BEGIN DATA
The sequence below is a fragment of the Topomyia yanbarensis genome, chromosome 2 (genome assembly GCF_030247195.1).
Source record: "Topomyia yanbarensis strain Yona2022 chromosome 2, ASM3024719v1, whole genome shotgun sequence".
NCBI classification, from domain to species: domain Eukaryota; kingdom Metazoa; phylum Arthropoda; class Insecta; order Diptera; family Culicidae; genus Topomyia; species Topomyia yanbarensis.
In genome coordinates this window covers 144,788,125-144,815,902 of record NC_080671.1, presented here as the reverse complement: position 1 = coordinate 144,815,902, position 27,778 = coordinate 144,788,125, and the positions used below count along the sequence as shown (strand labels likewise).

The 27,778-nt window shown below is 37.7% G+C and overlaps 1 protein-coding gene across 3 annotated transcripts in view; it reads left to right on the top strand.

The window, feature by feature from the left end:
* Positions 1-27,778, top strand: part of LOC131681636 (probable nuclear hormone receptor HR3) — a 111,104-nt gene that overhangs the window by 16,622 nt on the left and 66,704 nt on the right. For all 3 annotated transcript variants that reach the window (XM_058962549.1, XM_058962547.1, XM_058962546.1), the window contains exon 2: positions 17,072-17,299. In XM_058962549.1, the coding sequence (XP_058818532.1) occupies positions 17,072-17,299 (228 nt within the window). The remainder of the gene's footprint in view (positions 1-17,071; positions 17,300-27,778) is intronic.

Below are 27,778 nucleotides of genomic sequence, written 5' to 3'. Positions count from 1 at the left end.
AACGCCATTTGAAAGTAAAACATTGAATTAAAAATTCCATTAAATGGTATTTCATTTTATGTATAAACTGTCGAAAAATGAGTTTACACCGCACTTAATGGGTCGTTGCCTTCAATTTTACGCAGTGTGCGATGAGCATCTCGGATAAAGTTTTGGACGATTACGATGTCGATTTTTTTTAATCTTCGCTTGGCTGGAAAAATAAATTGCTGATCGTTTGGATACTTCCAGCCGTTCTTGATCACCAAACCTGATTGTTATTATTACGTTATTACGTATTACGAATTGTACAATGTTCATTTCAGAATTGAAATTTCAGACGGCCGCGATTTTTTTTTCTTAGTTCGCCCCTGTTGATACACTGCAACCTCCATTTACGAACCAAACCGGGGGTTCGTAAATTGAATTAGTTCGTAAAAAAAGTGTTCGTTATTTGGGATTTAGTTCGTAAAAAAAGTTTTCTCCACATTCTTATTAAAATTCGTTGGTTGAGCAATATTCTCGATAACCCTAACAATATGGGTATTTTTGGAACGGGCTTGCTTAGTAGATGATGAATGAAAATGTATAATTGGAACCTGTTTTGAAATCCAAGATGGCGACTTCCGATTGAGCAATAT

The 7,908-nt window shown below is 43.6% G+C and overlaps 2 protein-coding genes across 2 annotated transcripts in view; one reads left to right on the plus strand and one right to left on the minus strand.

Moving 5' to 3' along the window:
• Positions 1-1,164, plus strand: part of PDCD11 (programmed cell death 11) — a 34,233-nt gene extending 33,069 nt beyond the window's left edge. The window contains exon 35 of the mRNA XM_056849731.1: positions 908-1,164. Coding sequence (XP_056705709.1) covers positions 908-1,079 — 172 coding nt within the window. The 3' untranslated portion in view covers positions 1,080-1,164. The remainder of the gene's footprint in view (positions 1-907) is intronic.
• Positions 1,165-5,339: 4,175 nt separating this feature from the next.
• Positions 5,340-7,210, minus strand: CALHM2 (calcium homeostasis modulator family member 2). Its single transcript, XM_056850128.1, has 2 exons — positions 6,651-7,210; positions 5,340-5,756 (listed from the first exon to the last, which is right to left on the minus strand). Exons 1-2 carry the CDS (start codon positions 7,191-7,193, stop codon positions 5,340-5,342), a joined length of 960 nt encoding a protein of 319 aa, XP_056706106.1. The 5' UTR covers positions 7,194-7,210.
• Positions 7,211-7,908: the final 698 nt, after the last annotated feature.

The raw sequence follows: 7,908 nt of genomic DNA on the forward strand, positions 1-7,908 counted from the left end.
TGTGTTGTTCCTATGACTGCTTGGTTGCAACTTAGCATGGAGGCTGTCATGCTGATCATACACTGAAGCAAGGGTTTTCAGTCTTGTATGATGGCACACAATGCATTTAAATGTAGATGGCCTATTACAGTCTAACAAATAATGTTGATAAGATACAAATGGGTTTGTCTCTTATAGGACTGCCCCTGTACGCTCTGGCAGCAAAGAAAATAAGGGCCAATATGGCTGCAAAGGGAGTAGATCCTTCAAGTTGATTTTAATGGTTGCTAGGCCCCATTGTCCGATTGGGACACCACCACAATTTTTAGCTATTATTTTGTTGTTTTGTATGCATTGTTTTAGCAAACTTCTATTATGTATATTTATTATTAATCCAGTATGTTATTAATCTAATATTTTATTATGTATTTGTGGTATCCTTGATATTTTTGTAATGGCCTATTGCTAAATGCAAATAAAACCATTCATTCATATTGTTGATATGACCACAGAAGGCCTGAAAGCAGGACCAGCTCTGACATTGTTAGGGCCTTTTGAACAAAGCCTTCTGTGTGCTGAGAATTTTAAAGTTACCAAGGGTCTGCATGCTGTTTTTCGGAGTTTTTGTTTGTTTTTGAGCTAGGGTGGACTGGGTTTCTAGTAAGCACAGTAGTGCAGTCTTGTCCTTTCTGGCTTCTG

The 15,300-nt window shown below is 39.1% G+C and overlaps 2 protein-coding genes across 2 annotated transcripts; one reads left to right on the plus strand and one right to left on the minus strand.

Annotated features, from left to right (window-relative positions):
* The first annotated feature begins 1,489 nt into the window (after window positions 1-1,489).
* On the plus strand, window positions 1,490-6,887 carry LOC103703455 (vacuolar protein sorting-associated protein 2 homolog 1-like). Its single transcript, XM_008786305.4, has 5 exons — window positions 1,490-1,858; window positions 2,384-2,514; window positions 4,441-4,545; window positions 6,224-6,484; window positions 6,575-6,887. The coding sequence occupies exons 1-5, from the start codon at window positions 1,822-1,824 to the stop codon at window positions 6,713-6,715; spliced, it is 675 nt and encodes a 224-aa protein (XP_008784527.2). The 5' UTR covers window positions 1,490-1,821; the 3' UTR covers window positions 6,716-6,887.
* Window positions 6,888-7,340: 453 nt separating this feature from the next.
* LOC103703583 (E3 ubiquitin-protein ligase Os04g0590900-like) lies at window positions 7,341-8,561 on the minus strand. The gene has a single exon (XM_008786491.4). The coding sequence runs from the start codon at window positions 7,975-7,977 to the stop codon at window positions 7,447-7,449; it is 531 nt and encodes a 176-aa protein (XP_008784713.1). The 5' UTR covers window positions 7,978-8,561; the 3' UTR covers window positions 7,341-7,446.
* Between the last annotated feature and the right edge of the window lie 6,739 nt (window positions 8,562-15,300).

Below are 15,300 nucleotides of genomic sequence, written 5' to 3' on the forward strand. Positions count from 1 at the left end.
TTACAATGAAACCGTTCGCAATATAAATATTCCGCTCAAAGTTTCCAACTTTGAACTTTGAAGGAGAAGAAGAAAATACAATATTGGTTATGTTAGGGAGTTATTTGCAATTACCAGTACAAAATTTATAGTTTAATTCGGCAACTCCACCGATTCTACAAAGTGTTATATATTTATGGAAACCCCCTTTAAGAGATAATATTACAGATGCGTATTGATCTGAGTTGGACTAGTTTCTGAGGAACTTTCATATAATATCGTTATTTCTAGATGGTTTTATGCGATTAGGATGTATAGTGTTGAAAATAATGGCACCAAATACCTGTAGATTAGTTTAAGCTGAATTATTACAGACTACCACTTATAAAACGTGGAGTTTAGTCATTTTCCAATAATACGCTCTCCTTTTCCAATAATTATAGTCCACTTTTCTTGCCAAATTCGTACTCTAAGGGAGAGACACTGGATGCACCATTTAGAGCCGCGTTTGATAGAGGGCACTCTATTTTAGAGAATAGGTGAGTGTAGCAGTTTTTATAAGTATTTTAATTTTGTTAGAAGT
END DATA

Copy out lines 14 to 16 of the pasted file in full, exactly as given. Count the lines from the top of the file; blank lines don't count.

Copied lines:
• Positions 5,340-7,210, minus strand: CALHM2 (calcium homeostasis modulator family member 2). Its single transcript, XM_056850128.1, has 2 exons — positions 6,651-7,210; positions 5,340-5,756 (listed from the first exon to the last, which is right to left on the minus strand). Exons 1-2 carry the CDS (start codon positions 7,191-7,193, stop codon positions 5,340-5,342), a joined length of 960 nt encoding a protein of 319 aa, XP_056706106.1. The 5' UTR covers positions 7,194-7,210.
• Positions 7,211-7,908: the final 698 nt, after the last annotated feature.

The raw sequence follows: 7,908 nt of genomic DNA on the forward strand, positions 1-7,908 counted from the left end.